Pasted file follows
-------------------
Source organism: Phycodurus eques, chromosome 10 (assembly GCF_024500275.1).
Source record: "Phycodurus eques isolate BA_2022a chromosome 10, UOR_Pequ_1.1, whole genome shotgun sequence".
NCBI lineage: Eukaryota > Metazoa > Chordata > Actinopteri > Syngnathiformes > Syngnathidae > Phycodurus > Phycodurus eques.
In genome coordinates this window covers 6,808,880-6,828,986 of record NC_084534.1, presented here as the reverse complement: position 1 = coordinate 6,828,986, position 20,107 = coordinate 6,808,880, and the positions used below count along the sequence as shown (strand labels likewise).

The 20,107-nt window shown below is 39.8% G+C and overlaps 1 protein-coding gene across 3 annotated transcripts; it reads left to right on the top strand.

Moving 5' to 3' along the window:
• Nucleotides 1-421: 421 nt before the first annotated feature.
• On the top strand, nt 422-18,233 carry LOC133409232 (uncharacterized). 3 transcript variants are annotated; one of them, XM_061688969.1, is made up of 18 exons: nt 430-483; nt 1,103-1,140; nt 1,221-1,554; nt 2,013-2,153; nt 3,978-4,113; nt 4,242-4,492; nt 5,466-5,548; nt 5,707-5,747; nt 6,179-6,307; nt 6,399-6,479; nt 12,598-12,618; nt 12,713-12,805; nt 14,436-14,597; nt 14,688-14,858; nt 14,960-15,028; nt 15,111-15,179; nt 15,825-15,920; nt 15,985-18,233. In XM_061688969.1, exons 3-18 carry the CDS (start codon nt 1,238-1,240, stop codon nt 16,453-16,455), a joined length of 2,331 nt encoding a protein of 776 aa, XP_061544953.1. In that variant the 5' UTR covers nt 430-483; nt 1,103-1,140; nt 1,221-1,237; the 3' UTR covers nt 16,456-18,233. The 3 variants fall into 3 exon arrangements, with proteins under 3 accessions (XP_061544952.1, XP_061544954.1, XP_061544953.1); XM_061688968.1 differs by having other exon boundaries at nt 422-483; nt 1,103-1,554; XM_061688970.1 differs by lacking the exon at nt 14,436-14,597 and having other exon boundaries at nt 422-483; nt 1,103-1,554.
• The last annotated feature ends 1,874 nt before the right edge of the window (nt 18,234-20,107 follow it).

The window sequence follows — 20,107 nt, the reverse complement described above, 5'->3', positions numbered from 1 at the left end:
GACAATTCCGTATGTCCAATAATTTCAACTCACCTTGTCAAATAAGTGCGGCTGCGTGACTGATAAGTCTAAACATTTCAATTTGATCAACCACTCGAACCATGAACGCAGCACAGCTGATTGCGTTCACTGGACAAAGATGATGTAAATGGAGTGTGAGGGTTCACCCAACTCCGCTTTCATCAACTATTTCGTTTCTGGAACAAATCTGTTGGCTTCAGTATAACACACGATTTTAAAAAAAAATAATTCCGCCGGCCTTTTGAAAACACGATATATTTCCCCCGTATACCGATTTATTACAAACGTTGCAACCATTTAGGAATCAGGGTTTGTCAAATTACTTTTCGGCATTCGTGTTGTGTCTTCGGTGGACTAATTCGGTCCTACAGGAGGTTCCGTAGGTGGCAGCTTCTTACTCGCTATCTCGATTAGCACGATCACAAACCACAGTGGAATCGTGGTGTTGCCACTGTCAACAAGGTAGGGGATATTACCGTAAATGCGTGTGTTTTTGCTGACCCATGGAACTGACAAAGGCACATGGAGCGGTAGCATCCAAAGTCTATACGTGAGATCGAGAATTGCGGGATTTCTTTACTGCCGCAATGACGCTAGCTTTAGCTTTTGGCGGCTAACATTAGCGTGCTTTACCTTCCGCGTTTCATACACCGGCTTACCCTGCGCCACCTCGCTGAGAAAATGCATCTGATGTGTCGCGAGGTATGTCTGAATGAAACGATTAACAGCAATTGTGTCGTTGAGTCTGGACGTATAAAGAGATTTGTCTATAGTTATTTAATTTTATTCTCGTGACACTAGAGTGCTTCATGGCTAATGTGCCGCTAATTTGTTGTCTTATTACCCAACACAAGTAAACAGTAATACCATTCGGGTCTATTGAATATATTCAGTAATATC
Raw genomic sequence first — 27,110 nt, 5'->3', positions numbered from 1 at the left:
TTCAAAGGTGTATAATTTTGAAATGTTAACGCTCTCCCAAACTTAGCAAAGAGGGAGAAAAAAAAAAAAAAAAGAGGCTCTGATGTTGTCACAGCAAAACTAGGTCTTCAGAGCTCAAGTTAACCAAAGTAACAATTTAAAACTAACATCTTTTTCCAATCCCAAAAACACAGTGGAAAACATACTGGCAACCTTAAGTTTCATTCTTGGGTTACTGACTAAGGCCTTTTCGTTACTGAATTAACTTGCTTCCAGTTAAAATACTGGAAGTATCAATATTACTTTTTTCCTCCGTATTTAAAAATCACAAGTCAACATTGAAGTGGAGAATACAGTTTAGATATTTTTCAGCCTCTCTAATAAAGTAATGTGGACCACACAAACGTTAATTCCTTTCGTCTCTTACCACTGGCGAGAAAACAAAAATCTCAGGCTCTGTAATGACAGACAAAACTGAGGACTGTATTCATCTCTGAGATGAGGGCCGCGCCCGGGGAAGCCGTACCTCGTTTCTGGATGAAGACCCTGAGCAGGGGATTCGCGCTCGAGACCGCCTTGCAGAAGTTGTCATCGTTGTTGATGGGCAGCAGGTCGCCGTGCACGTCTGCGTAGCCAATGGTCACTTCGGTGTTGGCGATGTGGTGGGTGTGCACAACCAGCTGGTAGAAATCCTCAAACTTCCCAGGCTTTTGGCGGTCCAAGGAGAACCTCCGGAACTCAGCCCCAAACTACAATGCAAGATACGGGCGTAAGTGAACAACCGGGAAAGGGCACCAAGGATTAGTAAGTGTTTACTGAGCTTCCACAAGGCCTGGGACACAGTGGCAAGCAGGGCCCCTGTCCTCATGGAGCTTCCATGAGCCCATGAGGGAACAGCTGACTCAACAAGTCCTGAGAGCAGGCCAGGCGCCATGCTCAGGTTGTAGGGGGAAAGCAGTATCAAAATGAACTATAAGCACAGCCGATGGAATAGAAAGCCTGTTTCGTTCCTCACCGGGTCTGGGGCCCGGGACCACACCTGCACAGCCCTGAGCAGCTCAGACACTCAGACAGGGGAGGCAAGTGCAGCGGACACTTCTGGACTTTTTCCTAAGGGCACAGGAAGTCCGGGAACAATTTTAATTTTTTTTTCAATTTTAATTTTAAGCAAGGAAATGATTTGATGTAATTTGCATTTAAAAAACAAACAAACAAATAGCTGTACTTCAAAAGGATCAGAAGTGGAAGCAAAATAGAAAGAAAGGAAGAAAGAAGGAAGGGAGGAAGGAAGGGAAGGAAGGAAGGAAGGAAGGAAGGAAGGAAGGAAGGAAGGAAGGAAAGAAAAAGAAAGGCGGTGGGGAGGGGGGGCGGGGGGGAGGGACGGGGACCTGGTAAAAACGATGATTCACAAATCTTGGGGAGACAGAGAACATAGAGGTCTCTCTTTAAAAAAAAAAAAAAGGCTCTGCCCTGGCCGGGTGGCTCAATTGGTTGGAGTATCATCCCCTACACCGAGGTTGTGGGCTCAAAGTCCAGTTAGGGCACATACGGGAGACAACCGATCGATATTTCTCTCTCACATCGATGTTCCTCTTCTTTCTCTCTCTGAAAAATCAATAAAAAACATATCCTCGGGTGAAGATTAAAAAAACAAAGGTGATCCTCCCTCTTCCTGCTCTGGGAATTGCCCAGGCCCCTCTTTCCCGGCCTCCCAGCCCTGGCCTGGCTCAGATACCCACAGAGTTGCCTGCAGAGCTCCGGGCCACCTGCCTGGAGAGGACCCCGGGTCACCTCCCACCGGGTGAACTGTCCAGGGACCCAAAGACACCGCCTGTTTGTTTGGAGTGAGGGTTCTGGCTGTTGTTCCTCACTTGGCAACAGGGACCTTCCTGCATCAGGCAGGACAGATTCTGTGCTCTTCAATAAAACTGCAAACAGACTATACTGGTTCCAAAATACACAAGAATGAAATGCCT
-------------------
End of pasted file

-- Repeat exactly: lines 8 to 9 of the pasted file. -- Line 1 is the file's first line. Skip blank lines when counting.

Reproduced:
• On the top strand, nt 422-18,233 carry LOC133409232 (uncharacterized). 3 transcript variants are annotated; one of them, XM_061688969.1, is made up of 18 exons: nt 430-483; nt 1,103-1,140; nt 1,221-1,554; nt 2,013-2,153; nt 3,978-4,113; nt 4,242-4,492; nt 5,466-5,548; nt 5,707-5,747; nt 6,179-6,307; nt 6,399-6,479; nt 12,598-12,618; nt 12,713-12,805; nt 14,436-14,597; nt 14,688-14,858; nt 14,960-15,028; nt 15,111-15,179; nt 15,825-15,920; nt 15,985-18,233. In XM_061688969.1, exons 3-18 carry the CDS (start codon nt 1,238-1,240, stop codon nt 16,453-16,455), a joined length of 2,331 nt encoding a protein of 776 aa, XP_061544953.1. In that variant the 5' UTR covers nt 430-483; nt 1,103-1,140; nt 1,221-1,237; the 3' UTR covers nt 16,456-18,233. The 3 variants fall into 3 exon arrangements, with proteins under 3 accessions (XP_061544952.1, XP_061544954.1, XP_061544953.1); XM_061688968.1 differs by having other exon boundaries at nt 422-483; nt 1,103-1,554; XM_061688970.1 differs by lacking the exon at nt 14,436-14,597 and having other exon boundaries at nt 422-483; nt 1,103-1,554.
• The last annotated feature ends 1,874 nt before the right edge of the window (nt 18,234-20,107 follow it).